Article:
HKU Data Repository

Confidential government and organization data

Reason: Confidential butterfly survey data collected by the Agriculture, Fisheries and Conservation Department, Government of HKSAR, and the Fung Yuen Butterfly Reserve were used in this study.

Supporting data for "Climate change and thermal responses across diel and seasonal cycles in subtropical Lepidoptera (butterflies and moths)"

posted on 2024-03-08, 04:39 authored by Yuet Fung Ling, Timothy Carlton BonebrakeTimothy Carlton Bonebrake

Climate change is warming global temperatures and can interact with large-scale land use changes to pose multiple threats to organisms. Tropical ectotherms are particularly vulnerable, as they are adapted to limited thermal variation and are living close to their thermal optimum. Organismal adaptations to diel and seasonal environmental cycles can show distinct climate responses that can be recognized from the individual to community levels. In this thesis, I used various field sampling, experimental, and data analysis methods to understand the thermal ecology of subtropical Lepidoptera (butterflies and moths) across different timescales in Hong Kong.

In the first data chapter, I investigated the variation of heat tolerance under starvation across seasonal morphs and life stages in a tropical butterfly Mycalesis mineus through full-factorial treatments on reared individuals (n = 171). While starvation and temperature significantly affected developmental traits, heat tolerance was found to be consistent across all treatments. This suggested that some insects may be capable of coping with extreme heat under simultaneous stresses in food resources and seasonality disruption.

In the second data chapter, I evaluated the thermoregulatory needs, strategies, and challenges in diurnal and nocturnal lepidopteran insects (butterflies and moths, n = 423) across seasons, through the comparison of field body temperatures, operative temperatures, and preferred temperatures. Subtropical diurnal insects experienced hot environments, showing a heat threshold at 31.8 to 36.5°C above which they buffered against further increases in temperature. Nocturnal insects experienced favourable temperatures, but they may have limited opportunities to thermoregulate at night. Distinct strategies between diurnal and nocturnal insects may translate into distinct challenges under climate change that shows a diel asymmetry in warming trends.

In the third data chapter, I examined community responses to large-scale climate and habitat changes using two long-term butterfly monitoring datasets spanning 13 to 21 years. Community temperature index (CTI) has increased significantly in some surveys (+0.034 to 0.061 °C/year) with no evidence of decline across communities, indicating a restructuring of butterfly communities to contain more warm-adapted species. A consistent influx and surge of tropical species was also detected across sites. An interplay of climate, habitat, and range shifters can be important for contemporary community transition in the subtropics.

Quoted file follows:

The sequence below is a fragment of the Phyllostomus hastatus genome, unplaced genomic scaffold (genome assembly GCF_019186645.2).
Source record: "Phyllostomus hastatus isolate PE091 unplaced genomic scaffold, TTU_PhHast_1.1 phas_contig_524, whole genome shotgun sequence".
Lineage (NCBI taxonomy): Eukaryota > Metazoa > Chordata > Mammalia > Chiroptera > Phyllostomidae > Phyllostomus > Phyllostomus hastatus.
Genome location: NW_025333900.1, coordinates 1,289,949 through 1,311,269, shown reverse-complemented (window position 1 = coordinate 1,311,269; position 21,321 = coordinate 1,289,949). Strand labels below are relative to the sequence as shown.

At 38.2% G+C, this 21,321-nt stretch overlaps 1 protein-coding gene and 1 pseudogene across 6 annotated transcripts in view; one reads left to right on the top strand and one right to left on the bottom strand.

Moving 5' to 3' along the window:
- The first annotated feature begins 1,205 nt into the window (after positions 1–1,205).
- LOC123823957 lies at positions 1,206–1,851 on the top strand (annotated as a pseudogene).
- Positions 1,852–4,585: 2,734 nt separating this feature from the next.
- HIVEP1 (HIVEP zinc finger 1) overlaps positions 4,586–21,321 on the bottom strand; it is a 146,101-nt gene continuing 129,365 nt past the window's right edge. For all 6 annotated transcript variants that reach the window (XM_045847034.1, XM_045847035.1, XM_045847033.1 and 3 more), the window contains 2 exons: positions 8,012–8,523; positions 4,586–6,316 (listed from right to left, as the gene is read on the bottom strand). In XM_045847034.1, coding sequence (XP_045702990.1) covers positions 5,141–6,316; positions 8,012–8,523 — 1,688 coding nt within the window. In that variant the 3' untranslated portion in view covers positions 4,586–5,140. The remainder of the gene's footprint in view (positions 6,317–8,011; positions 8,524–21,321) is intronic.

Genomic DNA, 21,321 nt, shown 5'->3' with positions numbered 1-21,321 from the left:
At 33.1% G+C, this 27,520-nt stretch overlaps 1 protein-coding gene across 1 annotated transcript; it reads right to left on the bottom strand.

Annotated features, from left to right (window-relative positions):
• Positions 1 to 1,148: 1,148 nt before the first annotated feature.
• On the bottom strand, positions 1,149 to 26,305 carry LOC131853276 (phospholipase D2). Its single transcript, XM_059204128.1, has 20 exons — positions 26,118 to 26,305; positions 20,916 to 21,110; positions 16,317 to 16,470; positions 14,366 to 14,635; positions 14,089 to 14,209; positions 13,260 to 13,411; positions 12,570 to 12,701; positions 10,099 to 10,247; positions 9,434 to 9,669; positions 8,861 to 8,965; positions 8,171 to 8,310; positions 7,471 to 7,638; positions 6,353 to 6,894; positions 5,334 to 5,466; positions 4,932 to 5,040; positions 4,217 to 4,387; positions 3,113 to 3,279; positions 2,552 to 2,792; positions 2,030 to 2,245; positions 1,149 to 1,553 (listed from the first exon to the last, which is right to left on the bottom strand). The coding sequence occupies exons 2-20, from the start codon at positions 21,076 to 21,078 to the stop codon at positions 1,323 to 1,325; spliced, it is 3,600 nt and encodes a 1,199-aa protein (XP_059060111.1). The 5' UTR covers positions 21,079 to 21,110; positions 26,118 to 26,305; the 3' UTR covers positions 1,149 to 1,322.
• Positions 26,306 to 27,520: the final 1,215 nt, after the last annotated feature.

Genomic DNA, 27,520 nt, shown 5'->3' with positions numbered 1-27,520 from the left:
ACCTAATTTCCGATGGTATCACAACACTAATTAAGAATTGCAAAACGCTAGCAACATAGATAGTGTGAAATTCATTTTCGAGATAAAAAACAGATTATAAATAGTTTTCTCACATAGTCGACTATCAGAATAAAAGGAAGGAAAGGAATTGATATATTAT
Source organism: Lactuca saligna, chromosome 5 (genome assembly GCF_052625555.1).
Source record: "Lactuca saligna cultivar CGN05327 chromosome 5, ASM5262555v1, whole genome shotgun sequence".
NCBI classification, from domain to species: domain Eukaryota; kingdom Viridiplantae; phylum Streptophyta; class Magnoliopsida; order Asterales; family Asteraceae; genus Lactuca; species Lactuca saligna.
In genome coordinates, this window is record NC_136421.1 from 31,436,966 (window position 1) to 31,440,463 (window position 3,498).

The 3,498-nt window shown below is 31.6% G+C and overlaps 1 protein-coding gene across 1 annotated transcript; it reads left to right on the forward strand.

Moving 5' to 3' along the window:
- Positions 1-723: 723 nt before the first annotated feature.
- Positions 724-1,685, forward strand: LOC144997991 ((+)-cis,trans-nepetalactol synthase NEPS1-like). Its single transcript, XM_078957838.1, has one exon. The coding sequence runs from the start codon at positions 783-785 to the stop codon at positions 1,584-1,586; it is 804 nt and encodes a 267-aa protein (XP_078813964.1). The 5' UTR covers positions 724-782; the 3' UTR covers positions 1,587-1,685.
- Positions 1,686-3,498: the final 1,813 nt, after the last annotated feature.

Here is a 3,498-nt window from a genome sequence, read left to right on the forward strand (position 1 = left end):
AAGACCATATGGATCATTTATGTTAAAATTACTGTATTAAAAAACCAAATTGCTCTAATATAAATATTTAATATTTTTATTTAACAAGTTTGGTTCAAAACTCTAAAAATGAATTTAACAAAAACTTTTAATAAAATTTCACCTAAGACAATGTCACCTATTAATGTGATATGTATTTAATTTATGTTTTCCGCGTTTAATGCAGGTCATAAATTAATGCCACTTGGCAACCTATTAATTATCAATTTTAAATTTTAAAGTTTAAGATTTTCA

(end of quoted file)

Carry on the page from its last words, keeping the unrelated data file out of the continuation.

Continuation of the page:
In the fourth data chapter, I studied the aggregation, movement, and orientation behaviours of multiple danaid butterfly species (subfamily Danainae) in autumn and winter across two years. Tagging of 4,814 butterflies revealed movements in 12 individuals with the help of citizen scientists. In flight release experiments, Euploea butterflies oriented southwest (201.0°), but no species or thermal effects were detected. A better understanding of movement patterns, destinations, and reproductive status are important to recognize the winter migration in this multi-species system.

Through these chapters, my thesis highlights the sensitivity of subtropical ectotherms across different timescales to global changes in climate and habitat. In further studies, I suggest a stronger focus on tropical ecology and temporal cycles, and provide methodological suggestions to further understand species responses under mixed environmental pressures.


Climate change implications of nocturnality and resource restriction for ectotherms across latitude

University Grants Committee

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Climate, habitat, and host plant drivers in the tropicalization of a subtropical butterfly community

University Grants Committee

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Lantau Conservation Fund (RE-2021-16)

NSFC Excellent Young Scientist Scheme


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